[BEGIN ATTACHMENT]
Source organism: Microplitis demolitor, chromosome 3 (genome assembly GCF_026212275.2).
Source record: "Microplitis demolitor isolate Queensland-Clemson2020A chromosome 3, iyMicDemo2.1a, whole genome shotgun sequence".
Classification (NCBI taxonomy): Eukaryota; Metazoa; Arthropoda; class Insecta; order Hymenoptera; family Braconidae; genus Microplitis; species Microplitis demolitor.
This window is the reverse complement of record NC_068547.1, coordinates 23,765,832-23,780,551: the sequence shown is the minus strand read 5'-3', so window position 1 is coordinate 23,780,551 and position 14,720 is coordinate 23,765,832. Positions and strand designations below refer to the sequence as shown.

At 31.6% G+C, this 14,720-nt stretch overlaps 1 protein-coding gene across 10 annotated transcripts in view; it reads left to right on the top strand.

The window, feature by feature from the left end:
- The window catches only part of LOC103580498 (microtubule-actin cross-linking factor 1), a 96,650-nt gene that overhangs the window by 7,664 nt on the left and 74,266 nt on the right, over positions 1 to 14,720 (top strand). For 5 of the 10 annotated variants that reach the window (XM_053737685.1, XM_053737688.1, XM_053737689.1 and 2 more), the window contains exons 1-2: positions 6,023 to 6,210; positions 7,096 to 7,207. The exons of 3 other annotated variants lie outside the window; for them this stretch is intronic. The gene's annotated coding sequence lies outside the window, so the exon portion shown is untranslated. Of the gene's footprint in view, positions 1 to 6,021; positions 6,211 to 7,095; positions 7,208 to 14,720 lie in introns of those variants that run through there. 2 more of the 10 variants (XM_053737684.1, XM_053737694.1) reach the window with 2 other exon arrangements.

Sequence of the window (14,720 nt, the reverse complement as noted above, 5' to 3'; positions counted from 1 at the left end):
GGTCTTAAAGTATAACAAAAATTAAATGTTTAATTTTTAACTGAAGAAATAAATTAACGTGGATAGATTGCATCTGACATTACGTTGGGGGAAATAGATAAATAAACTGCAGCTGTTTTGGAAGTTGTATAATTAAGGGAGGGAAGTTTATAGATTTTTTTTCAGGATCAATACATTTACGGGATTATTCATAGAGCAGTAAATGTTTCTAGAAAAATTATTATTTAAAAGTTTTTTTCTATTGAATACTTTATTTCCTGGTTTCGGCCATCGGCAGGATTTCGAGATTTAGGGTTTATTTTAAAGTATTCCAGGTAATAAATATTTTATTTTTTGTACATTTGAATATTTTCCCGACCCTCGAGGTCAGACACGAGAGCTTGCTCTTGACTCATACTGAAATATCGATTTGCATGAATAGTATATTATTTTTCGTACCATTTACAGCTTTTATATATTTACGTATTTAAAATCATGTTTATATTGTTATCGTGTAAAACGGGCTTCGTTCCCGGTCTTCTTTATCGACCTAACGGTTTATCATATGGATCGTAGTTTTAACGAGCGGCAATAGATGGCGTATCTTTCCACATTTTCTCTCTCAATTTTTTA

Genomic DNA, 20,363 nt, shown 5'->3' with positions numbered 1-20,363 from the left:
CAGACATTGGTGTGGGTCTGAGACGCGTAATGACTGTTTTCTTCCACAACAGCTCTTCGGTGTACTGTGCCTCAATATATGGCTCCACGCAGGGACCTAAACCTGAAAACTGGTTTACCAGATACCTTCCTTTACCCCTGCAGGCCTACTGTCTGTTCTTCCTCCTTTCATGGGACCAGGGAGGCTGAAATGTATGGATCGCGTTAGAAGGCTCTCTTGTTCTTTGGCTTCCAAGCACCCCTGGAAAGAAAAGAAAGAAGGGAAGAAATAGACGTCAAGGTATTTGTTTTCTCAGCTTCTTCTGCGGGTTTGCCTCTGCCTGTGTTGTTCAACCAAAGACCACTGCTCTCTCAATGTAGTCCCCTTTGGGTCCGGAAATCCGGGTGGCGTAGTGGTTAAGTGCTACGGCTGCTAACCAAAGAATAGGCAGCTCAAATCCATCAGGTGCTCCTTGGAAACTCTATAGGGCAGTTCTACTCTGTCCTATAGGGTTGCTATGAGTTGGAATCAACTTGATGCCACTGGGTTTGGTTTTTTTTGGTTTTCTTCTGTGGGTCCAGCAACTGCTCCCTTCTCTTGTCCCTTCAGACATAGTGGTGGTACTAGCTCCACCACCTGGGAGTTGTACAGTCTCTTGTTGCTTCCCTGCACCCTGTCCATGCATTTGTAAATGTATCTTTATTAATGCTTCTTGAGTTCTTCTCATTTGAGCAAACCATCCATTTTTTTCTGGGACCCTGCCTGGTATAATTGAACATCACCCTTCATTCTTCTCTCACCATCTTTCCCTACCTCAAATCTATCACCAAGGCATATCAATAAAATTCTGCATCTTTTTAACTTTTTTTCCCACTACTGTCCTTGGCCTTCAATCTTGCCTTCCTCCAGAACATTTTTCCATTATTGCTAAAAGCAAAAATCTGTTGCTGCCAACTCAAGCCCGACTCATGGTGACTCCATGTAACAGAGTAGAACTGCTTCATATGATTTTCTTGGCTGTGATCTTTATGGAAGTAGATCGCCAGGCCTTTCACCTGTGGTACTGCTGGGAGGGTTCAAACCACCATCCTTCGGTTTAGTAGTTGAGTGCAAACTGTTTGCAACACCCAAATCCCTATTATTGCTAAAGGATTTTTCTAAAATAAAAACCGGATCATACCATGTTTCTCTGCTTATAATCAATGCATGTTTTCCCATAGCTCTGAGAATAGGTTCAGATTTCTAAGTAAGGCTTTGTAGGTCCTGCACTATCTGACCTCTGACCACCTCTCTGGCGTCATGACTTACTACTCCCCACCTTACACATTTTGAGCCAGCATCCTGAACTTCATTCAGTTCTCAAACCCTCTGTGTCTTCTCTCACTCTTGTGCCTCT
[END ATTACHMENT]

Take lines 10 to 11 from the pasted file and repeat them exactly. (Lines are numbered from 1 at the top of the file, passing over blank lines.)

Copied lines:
Genomic DNA, 20,363 nt, shown 5'->3' with positions numbered 1-20,363 from the left:
CAGACATTGGTGTGGGTCTGAGACGCGTAATGACTGTTTTCTTCCACAACAGCTCTTCGGTGTACTGTGCCTCAATATATGGCTCCACGCAGGGACCTAAACCTGAAAACTGGTTTACCAGATACCTTCCTTTACCCCTGCAGGCCTACTGTCTGTTCTTCCTCCTTTCATGGGACCAGGGAGGCTGAAATGTATGGATCGCGTTAGAAGGCTCTCTTGTTCTTTGGCTTCCAAGCACCCCTGGAAAGAAAAGAAAGAAGGGAAGAAATAGACGTCAAGGTATTTGTTTTCTCAGCTTCTTCTGCGGGTTTGCCTCTGCCTGTGTTGTTCAACCAAAGACCACTGCTCTCTCAATGTAGTCCCCTTTGGGTCCGGAAATCCGGGTGGCGTAGTGGTTAAGTGCTACGGCTGCTAACCAAAGAATAGGCAGCTCAAATCCATCAGGTGCTCCTTGGAAACTCTATAGGGCAGTTCTACTCTGTCCTATAGGGTTGCTATGAGTTGGAATCAACTTGATGCCACTGGGTTTGGTTTTTTTTGGTTTTCTTCTGTGGGTCCAGCAACTGCTCCCTTCTCTTGTCCCTTCAGACATAGTGGTGGTACTAGCTCCACCACCTGGGAGTTGTACAGTCTCTTGTTGCTTCCCTGCACCCTGTCCATGCATTTGTAAATGTATCTTTATTAATGCTTCTTGAGTTCTTCTCATTTGAGCAAACCATCCATTTTTTTCTGGGACCCTGCCTGGTATAATTGAACATCACCCTTCATTCTTCTCTCACCATCTTTCCCTACCTCAAATCTATCACCAAGGCATATCAATAAAATTCTGCATCTTTTTAACTTTTTTTCCCACTACTGTCCTTGGCCTTCAATCTTGCCTTCCTCCAGAACATTTTTCCATTATTGCTAAAAGCAAAAATCTGTTGCTGCCAACTCAAGCCCGACTCATGGTGACTCCATGTAACAGAGTAGAACTGCTTCATATGATTTTCTTGGCTGTGATCTTTATGGAAGTAGATCGCCAGGCCTTTCACCTGTGGTACTGCTGGGAGGGTTCAAACCACCATCCTTCGGTTTAGTAGTTGAGTGCAAACTGTTTGCAACACCCAAATCCCTATTATTGCTAAAGGATTTTTCTAAAATAAAAACCGGATCATACCATGTTTCTCTGCTTATAATCAATGCATGTTTTCCCATAGCTCTGAGAATAGGTTCAGATTTCTAAGTAAGGCTTTGTAGGTCCTGCACTATCTGACCTCTGACCACCTCTCTGGCGTCATGACTTACTACTCCCCACCTTACACATTTTGAGCCAGCATCCTGAACTTCATTCAGTTCTCAAACCCTCTGTGTCTTCTCTCACTCTTGTGCCTCT